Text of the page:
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Summertime towing: Check your trailer first

Media Release 5 December 2013

Summertime towing: Check your trailer first

Whether you’re towing a boat to the slip for a day’s fishing, or taking advantage of longer days to take loads of rubbish to the tip, trailers get more use in summer than any other part of the year.

“No matter how skilled you are, your towing (not to mention the fine art of reversing) will only ever be as good as the condition of your trailer,” MTA Communications Manager Hamish Stuart says.

During wet, cold winter months or periods of less-frequent usage, trailers can suffer mechanical deterioration, which may go unnoticed: common problem areas include wheel bearings, lights, rust and tyres. Also, warrants of fitness (WoF) and registrations may lapse – as with other road vehicles, trailers need to be certified to be on the road.

“Between a quick mechanical check, ensuring you haven’t overloaded the trailer, and being confident in your ability to control the unaccustomed weight and driving dynamics, drivers can easily avoid most causes of trailer failure,” Stuart says.

According to the latest-available crash statistics (Ministry of Transport: 2005 to 2011), 8.4 injury-causing crashes per year are caused by drivers with trailers that are either overloaded or incompatible – with three people killed. Driver inexperience caused an average 2.7 injury-causing crashes, while failure with couplings and chains caused 1.3 crashes.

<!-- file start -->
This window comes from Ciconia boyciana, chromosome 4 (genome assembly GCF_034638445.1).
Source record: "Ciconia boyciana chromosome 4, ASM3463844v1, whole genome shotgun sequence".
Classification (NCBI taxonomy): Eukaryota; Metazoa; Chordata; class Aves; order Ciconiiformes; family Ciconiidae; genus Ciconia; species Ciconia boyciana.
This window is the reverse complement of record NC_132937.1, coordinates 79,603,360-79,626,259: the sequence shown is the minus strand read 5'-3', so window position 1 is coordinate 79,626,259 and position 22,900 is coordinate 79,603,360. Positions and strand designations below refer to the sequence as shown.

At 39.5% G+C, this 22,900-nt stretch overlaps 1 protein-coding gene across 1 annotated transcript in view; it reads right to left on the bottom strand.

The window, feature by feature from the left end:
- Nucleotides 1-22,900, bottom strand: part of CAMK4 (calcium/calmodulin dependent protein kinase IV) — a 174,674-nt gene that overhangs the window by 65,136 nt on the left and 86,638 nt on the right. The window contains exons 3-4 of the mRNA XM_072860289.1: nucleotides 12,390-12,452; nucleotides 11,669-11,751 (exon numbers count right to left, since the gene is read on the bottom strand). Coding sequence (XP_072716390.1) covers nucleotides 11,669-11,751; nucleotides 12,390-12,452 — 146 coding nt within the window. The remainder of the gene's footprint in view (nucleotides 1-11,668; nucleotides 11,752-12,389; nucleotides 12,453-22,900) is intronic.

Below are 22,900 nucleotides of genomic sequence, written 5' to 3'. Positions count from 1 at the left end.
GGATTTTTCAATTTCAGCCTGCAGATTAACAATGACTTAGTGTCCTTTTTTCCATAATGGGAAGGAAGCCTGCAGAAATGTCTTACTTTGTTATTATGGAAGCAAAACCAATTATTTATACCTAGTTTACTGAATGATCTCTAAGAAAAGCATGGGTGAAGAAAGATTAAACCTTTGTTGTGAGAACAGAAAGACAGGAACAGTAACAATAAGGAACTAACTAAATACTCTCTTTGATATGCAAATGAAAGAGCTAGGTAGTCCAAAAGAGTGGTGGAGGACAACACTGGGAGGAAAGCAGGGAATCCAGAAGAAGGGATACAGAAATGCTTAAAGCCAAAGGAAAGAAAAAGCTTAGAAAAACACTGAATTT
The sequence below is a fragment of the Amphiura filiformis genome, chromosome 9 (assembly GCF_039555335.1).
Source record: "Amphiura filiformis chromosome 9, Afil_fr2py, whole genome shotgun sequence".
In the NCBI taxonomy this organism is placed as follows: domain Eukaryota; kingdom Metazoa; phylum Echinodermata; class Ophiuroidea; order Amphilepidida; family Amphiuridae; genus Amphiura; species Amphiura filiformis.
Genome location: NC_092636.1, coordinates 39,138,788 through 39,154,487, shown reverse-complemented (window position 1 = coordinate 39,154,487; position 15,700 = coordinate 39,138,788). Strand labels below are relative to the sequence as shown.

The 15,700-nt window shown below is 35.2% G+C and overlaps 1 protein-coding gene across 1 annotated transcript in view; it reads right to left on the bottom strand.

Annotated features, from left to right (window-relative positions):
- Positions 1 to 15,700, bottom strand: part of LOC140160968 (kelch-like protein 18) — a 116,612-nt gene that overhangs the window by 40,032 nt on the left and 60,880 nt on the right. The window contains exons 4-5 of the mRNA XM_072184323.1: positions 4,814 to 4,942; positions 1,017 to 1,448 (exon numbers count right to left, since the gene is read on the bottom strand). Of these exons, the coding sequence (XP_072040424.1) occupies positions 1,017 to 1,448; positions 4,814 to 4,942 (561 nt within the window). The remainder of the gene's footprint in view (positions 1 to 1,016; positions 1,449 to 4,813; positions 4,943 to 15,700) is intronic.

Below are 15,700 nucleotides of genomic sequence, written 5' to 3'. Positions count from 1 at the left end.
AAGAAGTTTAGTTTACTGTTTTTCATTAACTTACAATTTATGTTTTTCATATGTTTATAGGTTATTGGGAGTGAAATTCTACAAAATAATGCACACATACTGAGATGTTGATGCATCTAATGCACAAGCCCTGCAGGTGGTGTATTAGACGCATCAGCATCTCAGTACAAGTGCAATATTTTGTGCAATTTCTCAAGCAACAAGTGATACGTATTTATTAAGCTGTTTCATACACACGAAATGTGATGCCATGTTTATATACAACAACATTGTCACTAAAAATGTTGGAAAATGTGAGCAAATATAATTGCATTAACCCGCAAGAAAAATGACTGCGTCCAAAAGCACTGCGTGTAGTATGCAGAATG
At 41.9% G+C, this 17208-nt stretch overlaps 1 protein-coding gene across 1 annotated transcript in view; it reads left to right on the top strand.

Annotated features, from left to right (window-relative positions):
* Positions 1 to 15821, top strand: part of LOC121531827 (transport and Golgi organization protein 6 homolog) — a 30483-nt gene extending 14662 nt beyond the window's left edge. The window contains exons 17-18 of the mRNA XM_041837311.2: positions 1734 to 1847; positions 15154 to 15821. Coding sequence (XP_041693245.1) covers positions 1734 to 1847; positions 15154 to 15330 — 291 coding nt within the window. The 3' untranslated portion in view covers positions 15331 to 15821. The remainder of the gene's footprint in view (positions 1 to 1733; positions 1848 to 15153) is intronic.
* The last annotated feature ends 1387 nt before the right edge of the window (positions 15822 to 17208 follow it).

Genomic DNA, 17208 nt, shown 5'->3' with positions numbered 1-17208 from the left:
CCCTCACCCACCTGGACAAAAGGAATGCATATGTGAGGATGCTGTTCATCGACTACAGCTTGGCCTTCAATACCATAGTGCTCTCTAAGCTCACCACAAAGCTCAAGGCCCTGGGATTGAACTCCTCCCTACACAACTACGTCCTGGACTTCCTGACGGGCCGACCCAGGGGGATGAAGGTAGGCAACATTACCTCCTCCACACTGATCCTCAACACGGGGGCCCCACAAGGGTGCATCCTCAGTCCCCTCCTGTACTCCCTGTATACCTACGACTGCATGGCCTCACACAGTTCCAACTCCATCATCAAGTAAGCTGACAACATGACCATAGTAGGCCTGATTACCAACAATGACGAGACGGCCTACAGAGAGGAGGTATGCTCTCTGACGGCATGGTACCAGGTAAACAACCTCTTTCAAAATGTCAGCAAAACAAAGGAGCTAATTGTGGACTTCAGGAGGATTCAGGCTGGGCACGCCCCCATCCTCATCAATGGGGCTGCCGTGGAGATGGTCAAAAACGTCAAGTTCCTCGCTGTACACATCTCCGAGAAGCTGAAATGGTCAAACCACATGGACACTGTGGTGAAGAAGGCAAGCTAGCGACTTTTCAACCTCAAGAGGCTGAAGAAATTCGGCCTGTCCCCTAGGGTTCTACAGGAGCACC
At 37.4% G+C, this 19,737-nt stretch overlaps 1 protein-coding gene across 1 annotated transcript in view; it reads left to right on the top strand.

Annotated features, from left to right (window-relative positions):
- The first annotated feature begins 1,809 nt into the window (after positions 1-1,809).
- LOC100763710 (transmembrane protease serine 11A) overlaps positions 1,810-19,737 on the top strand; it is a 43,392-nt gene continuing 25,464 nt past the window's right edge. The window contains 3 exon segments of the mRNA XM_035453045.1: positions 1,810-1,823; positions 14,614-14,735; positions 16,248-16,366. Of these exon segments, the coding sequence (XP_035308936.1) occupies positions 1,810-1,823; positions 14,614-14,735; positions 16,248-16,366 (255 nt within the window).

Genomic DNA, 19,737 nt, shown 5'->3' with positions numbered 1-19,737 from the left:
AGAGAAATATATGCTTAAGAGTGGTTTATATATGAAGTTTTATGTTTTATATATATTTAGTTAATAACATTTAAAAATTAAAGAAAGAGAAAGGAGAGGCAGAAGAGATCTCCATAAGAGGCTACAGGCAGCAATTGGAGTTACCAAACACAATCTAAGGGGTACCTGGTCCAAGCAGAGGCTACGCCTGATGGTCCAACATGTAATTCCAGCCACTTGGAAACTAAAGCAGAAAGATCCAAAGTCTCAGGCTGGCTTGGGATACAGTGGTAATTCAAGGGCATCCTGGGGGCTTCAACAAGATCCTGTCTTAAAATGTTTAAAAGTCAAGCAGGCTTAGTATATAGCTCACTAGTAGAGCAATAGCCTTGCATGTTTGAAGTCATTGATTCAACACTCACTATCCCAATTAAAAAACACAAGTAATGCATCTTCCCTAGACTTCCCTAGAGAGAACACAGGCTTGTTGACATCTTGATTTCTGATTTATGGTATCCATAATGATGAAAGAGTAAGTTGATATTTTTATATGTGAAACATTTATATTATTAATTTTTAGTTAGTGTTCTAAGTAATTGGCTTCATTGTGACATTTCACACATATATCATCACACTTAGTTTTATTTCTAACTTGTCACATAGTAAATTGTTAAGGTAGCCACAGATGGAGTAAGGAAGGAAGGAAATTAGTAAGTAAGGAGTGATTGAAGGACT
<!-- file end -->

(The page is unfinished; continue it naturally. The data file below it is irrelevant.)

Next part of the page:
“These are just the crashes people were injured or killed in – it doesn’t take into account the unreported incidents, which damaged vehicles or property. Sadly, this is almost always avoidable. A quick check – of yourself, your trailer and your load – can save a whole lot of hassle, and in the worst cases, injury or death. Make it a summer to remember, for the right reasons,” Stuart says.

Check before you load up:

• Your trailer must be roadworthy – it requires a current WoF and registration.

• Police and transport officials regard trailer tyres in the same way as those on cars – so check your tread depth, and make sure they are in matched pairs on each axle.

• A trailer must have a secure, locking coupling and a safety chain – make sure the shackle pin is as large a size that will fit your chain and towbar.

• It must also have working lights and reflectors. There are a few different rules for this, depending on factors like the width of your trailer – check NZ Transport Agency’s (NZTA) website for more details, or ask when you go in for your next WoF.

• There are two towball/coupling sizes: 17/8” and 50mm. Make sure your car’s towball and the trailer’s coupling match – especially if you are using someone else’s trailer.

• Make sure your load is secure – use ropes, tie-downs, a tarpaulin or a cargo net, if you’re moving loose material.

• If the total towed weight is more than 2,000kg, the trailer must have brakes. Irrespective of load, your vehicle and trailer must be able to stop in 7 metres from 30kph. If it can’t, you must fit brakes to the trailer. Even unloaded, trailers take more time and effort to stop – take this into account.

• Refer to your vehicle’s manual and check the maximum trailer weight it can tow (both unbraked and braked). Failure to comply with manufacturer recommendations could affect your vehicle warranty – and will affect your safety.

• Try to centre your load over the trailer axle – not too far forward or back. Unbalanced loads are harder to control. Never put heavier loads to the rear of the trailer. Always make sure there is downward force at the point of connection to your vehicle.

• Give yourself more room. Remember that you’ll be pulling out wider at corners and when negotiating obstacles – give yourself enough room.

• Backing a trailer is a skill that needs to be practised – it’s all about small and deliberate movements – a decent pull on the steering wheel will result in a significant shift in direction of your trailer. Smooth and gradual is the key in most cases.

• Towing a trailer will require extra power – bear this in mind when approaching hills or steep driveways. You can also expect to use more fuel.

© Scoop Media

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